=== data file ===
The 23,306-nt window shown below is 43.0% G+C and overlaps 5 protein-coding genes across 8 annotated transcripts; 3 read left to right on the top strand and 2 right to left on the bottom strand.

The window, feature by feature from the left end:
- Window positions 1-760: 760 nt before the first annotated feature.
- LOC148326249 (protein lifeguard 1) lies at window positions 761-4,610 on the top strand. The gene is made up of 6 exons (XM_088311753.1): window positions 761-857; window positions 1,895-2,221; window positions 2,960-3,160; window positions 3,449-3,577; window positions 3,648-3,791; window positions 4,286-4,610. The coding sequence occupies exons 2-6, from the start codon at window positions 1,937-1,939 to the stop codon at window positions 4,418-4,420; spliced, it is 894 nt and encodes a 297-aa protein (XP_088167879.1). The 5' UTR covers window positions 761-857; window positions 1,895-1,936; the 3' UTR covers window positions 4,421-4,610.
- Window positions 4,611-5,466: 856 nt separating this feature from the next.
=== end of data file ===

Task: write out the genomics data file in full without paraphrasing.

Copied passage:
The 23,306-nt window shown below is 43.0% G+C and overlaps 5 protein-coding genes across 8 annotated transcripts; 3 read left to right on the top strand and 2 right to left on the bottom strand.

The window, feature by feature from the left end:
- Window positions 1-760: 760 nt before the first annotated feature.
- LOC148326249 (protein lifeguard 1) lies at window positions 761-4,610 on the top strand. The gene is made up of 6 exons (XM_088311753.1): window positions 761-857; window positions 1,895-2,221; window positions 2,960-3,160; window positions 3,449-3,577; window positions 3,648-3,791; window positions 4,286-4,610. The coding sequence occupies exons 2-6, from the start codon at window positions 1,937-1,939 to the stop codon at window positions 4,418-4,420; spliced, it is 894 nt and encodes a 297-aa protein (XP_088167879.1). The 5' UTR covers window positions 761-857; window positions 1,895-1,936; the 3' UTR covers window positions 4,421-4,610.
- Window positions 4,611-5,466: 856 nt separating this feature from the next.